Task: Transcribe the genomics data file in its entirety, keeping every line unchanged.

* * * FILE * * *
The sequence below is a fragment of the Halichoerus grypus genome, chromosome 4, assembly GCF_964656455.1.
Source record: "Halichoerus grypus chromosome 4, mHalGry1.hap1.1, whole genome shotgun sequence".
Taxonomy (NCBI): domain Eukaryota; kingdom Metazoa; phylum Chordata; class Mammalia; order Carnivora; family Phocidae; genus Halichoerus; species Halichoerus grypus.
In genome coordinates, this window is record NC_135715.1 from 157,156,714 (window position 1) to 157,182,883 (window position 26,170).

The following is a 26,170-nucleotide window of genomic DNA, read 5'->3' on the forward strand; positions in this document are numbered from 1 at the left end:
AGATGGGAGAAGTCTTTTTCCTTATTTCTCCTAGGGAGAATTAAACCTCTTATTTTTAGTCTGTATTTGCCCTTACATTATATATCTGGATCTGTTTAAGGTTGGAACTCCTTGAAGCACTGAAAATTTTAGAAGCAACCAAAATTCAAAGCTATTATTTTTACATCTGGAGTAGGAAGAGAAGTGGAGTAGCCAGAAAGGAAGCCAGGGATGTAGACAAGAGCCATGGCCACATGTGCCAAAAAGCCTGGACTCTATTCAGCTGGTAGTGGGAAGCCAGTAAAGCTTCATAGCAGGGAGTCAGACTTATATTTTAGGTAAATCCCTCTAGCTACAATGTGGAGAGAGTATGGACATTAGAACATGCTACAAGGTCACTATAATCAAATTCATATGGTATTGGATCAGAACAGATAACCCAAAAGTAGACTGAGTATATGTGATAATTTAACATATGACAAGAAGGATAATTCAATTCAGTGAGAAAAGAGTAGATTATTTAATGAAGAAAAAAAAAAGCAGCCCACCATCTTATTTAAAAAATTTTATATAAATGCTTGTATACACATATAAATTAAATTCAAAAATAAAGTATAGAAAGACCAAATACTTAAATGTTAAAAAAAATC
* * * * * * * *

The sequence below is a fragment of the Halichoerus grypus genome, chromosome 4, assembly GCF_964656455.1.
Source record: "Halichoerus grypus chromosome 4, mHalGry1.hap1.1, whole genome shotgun sequence".
Taxonomy (NCBI): domain Eukaryota; kingdom Metazoa; phylum Chordata; class Mammalia; order Carnivora; family Phocidae; genus Halichoerus; species Halichoerus grypus.
In genome coordinates, this window is record NC_135715.1 from 157,156,714 (window position 1) to 157,182,883 (window position 26,170).

The following is a 26,170-nucleotide window of genomic DNA, read 5'->3' on the forward strand; positions in this document are numbered from 1 at the left end:
AGATGGGAGAAGTCTTTTTCCTTATTTCTCCTAGGGAGAATTAAACCTCTTATTTTTAGTCTGTATTTGCCCTTACATTATATATCTGGATCTGTTTAAGGTTGGAACTCCTTGAAGCACTGAAAATTTTAGAAGCAACCAAAATTCAAAGCTATTATTTTTACATCTGGAGTAGGAAGAGAAGTGGAGTAGCCAGAAAGGAAGCCAGGGATGTAGACAAGAGCCATGGCCACATGTGCCAAAAAGCCTGGACTCTATTCAGCTGGTAGTGGGAAGCCAGTAAAGCTTCATAGCAGGGAGTCAGACTTATATTTTAGGTAAATCCCTCTAGCTACAATGTGGAGAGAGTATGGACATTAGAACATGCTACAAGGTCACTATAATCAAATTCATATGGTATTGGATCAGAACAGATAACCCAAAAGTAGACTGAGTATATGTGATAATTTAACATATGACAAGAAGGATAATTCAATTCAGTGAGAAAAGAGTAGATTATTTAATGAAGAAAAAAAAAAGCAGCCCACCATCTTATTTAAAAAATTTTATATAAATGCTTGTATACACATATAAATTAAATTCAAAAATAAAGTATAGAAAGACCAAATACTTAAATGTTAAAAAAAATC